All sleep isn’t the same. REM, or rapid eye movement, is an important sleep stage. But the right amount of stage 3 of NREM sleep, also known as deep sleep, is crucial to a good night’s sleep and your overall health. Deep sleep helps to restore both your body and your brain. Feeling rested is impossible without the proper amount of deep sleep. So how exactly do you get more hours of deep sleep?
To get more deep sleep, start with tracking your sleep so you can understand just how much deep sleep you are already getting each night.
There’s no easier way to get more deep sleep than to utilize a sleep tracker nightly. A sleep tracker that fits over your mattress is an innovative way to track your sleep. Without you even having to think about it, built in piezo sensors in the tracking pad compile and analyze data nightly. You can view you sleep data on the app and see how much deep sleep you’re getting. There’s no better way to sleep smart than with a smart mattress.
Frankie said it, and so did plenty of sleep researchers: relax. Taking time to unwind before bed keeps you from staying awake late into the night thinking about daily life stressors. Whether through meditation, journaling or a number of other relaxation methods, it’s important to take time to calm your brain and body before bed.
No bright lights
You probably know by now that screen time before bed isn’t good for sleep. But those late night Netflix binges prevent you from getting better sleep more than you may realize. The blue light emitted from screens throws off your body’s internal clock, or circadian rhythm. Your brain is tricked into believing it’s not nighttime because of the light, making it harder to fall asleep and get enough deep sleep.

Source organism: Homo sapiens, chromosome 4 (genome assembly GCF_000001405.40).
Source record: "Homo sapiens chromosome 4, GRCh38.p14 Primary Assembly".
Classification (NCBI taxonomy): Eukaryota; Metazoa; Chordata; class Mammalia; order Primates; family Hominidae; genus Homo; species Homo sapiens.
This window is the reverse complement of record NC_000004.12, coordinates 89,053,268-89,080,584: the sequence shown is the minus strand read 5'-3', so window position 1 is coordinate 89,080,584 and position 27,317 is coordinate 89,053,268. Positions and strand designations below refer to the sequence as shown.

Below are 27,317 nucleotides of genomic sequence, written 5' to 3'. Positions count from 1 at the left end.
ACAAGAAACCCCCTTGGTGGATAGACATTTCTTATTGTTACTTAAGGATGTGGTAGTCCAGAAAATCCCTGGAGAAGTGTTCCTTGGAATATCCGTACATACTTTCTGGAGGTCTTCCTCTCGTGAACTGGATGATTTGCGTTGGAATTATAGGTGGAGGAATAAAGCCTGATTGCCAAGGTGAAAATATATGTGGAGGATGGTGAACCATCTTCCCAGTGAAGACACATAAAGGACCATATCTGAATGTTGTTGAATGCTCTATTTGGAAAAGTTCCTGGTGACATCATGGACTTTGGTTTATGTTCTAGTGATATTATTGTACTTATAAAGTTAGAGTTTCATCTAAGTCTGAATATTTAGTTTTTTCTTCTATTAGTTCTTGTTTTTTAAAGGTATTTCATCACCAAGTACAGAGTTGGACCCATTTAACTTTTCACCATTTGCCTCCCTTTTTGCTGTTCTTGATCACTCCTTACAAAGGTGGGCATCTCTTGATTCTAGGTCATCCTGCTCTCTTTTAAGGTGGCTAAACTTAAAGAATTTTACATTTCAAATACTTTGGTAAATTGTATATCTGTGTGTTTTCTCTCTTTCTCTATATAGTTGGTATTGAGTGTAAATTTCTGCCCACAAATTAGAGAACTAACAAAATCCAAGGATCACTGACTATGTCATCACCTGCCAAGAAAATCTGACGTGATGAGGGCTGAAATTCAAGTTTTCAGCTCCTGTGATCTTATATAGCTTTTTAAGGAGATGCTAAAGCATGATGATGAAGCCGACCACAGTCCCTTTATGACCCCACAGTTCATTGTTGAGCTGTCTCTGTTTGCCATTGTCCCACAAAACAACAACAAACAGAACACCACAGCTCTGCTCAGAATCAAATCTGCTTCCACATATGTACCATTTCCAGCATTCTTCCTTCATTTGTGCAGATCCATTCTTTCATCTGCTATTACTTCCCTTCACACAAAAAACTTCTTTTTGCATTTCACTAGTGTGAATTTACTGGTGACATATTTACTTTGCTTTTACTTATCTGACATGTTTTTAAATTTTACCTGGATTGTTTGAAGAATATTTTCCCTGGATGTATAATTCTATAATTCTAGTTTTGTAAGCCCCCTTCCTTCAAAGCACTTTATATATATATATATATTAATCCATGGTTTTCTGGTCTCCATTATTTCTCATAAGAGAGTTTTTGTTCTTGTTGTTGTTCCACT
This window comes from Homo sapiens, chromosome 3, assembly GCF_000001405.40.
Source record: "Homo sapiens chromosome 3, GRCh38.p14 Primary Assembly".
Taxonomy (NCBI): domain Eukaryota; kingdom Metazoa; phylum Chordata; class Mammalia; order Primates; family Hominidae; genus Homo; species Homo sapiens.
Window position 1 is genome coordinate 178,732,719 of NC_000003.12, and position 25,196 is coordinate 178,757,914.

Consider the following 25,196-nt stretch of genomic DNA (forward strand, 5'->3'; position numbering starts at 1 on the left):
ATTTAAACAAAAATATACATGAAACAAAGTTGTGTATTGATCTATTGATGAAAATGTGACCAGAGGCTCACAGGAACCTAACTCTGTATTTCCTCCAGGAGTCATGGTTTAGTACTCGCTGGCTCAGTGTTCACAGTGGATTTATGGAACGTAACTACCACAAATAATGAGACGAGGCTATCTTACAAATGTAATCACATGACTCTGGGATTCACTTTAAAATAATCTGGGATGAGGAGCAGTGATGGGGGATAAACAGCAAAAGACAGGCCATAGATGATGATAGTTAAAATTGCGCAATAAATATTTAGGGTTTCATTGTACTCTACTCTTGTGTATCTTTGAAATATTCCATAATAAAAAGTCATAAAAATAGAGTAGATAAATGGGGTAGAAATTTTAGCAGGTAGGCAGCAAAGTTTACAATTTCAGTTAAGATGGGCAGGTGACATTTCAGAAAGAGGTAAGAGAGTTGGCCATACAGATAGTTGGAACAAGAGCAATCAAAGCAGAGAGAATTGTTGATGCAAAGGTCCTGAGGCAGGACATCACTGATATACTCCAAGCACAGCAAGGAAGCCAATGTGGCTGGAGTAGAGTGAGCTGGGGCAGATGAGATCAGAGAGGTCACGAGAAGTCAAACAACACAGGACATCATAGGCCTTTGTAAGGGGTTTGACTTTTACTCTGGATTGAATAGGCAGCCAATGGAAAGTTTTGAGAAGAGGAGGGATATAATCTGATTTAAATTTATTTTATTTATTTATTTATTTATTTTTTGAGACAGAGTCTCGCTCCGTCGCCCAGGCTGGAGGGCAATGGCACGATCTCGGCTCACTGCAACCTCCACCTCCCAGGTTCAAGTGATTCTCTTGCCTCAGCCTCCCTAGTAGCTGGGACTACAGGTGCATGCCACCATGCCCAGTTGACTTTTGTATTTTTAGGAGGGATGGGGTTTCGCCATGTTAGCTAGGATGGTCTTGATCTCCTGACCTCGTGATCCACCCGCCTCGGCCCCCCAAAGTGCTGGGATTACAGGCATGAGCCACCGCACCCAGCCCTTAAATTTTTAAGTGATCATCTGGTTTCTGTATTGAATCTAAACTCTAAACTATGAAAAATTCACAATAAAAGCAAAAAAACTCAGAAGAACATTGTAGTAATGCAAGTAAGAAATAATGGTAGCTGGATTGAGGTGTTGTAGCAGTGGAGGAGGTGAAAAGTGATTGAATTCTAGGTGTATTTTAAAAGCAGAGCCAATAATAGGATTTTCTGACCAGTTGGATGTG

Maintain a healthy diet
Meals and drinks are easy to overlook when you think of getting more deep sleep. However, a healthy diet is key to a healthy sleep schedule. Avoid certain heavy foods like ice cream and pasta before bed. Caffeine should also be avoided at least two hours before you plan on going to bed. Besides caffeine, alcohol can also be detrimental to sleep. Cut out that nightcap when possible. Alcohol often makes you fall asleep easier, but it makes it harder for you to stay asleep throughout the night.
Keep bedtime consistent
Maintaining a sleep schedule is crucial to getting more deep sleep. Although it may be tempting to stay up later and sleep in on weekends, waking up and going to bed at roughly the same time every day can help you sleep better. Your circadian rhythm, gets thrown off when you go to sleep at vastly different times. In order to ensure your body stays in deep sleep for the right amount of time, keep your sleep schedule consistent.
The key to getting more deep sleep is to be aware of your sleep patterns. Once you’re aware of aspects preventing you from a good night’s sleep, it becomes easy to fix them and build a healthy routine.